Members of Congress and persons who use federal information strongly criticized yesterday an Office of Management and Budget proposal to tighten the rules agencies must follow when they collect information and make it available to the public.
The critics said the plan, if implemented in its present form, would drastically reduce the flow of information to Americans who need it, and require them to pay for it more often. Rep. Major R. Owens (D-N.Y.), a professional librarian, said the "new book-burners have crept in silently on cats' feet, stealing access to information from our people."
But Douglas H. Ginsburg, administrator of the OMB's Office of Information and Regulatory Affairs, told the House Government Operations subcommittee on housing and employment that the changes have been proposed to help reduce government waste and duplication -- and the paperwork burden on Americans.
Using its authority under the Paperwork Reduction Act, the OMB has proposed to require that agencies seek its approval before gathering information, conducting surveys and studies, and publishing documents. Ginsburg said agencies whose mission is to collect information, such as the Census Bureau and the Bureau of Labor Statistics, would have no problem meeting the criteria.
But Owens said, "It appears that OMB has zeroed in on the cost of information while remaining cynically unaware of, or ignoring, its value." He added, "There are certain kinds of information this administration has chosen to cut back on," and noted, "Russia was concerned about its infant mortality rate, so it stopped publishing statistics."
Ginsburg reacted angrily to Owens' comments, saying he was "frankly disconcerted by your allegations" and "resented" the congressman's remarks.
The subcommittee chairman, Rep. Barney Frank (D-Mass.), voiced "very, very serious concern" that part of the proposed wording of the OMB's guidelines would be "very restrictive." The proposal now says agencies would have to prove that the information they want to gather is "necessary," and that its distribution to the public is "essential" to the agency's "mission."
Making an agency prove that information is "necessary" and "essential" will have "not only a chilling effect but a killing effect" on its collection, Rep. Sander M. Levin (D-Mich.) said.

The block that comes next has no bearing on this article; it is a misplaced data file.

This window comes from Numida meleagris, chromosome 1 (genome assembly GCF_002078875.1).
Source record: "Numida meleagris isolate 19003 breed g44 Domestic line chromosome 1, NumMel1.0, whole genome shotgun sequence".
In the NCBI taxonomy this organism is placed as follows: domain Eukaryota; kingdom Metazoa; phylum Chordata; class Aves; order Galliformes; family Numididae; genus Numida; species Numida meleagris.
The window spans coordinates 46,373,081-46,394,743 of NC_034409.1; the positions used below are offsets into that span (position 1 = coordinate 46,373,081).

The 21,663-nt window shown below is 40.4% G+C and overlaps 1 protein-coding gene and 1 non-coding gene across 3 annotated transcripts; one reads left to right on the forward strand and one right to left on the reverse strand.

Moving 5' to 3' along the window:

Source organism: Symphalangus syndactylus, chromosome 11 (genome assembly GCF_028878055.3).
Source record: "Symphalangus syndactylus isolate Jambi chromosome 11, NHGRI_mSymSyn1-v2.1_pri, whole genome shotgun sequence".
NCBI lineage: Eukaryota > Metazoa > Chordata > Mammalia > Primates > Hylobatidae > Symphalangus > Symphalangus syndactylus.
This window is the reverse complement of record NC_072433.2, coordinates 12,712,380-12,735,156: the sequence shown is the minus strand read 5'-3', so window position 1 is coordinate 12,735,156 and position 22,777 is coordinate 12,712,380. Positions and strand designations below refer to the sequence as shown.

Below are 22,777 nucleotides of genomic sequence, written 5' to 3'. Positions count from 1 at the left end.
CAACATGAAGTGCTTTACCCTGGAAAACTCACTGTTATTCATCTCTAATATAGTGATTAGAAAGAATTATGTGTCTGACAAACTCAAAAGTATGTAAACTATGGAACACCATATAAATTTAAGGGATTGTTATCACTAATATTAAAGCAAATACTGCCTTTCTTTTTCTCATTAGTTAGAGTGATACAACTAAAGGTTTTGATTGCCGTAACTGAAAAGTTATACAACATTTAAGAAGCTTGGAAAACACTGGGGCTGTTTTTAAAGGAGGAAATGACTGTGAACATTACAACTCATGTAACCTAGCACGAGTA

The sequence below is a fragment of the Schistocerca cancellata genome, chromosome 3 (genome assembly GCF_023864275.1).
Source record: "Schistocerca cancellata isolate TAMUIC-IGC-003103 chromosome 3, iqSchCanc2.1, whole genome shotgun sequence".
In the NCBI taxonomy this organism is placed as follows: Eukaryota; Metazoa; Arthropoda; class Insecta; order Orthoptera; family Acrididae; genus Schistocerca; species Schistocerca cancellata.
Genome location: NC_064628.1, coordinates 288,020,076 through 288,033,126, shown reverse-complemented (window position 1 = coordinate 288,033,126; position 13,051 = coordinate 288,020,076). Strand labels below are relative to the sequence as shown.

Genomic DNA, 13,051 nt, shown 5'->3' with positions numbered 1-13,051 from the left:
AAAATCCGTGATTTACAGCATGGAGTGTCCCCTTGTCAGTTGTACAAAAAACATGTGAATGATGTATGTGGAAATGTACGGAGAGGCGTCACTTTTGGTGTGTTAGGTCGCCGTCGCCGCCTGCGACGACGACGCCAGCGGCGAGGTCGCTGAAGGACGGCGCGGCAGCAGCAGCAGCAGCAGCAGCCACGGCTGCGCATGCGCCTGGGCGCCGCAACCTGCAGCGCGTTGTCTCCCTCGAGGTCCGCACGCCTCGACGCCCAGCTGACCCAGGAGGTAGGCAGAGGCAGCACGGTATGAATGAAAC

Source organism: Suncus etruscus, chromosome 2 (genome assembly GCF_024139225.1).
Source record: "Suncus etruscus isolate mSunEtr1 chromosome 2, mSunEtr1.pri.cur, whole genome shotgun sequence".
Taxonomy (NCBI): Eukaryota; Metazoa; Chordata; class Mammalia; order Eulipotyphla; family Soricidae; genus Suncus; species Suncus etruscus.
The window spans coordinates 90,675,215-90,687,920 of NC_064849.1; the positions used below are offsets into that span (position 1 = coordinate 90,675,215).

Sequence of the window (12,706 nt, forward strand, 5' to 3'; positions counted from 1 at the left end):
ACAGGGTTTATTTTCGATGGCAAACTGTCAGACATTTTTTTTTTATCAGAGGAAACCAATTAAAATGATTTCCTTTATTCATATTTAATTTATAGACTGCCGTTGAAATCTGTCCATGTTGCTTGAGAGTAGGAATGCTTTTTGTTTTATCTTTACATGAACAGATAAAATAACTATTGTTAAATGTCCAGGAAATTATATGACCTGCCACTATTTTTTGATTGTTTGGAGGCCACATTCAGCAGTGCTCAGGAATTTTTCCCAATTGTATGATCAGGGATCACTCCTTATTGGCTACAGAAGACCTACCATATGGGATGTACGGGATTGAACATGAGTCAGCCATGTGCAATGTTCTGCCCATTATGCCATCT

Ginsburg said federal officials should be required to show that information gathering is "cost-justified" and that they have plans to use the data when they obtain it. As an example, he said labor statistics are needed, but information about the low birth weight of infants in certain kinds of hospitals is unnecessary unless an agency has specific plans to use the data.
"That example bothers me," Frank said. He added that "there must be some recognition" that agencies cannot always know in advance how they will use, or when they will need, information.
Thomas Gillaspy, Minnesota state demographer, said part of the value of information "is to tell us where we should be going in the future and what we should be doing," and thus it is impossible to measure today what the "future cost-benefit" will be.
There also is fear in Congress "that OMB is going to make policy decisions in the guise of efficiency decisions," Frank said. He cited the OMB's disapproval of sections of Veterans Administration and Housing and Urban Development Department mortgage insurance application forms. The OMB objected to questions seeking the race, ethnic background and sex of the applicants -- information the agencies said they needed to monitor possible racial and sex discrimination in those programs.
The OMB has since allowed the agencies to continue collecting the information, but Ginsburg said that decision may not be final. He said the OMB is still reviewing HUD's assertion that the information is not gathered by other agencies. The questions, Ginsburg said, "may still fail the test" imposed by the OMB: that the information has "practical utility" and is not duplicated by other agencies.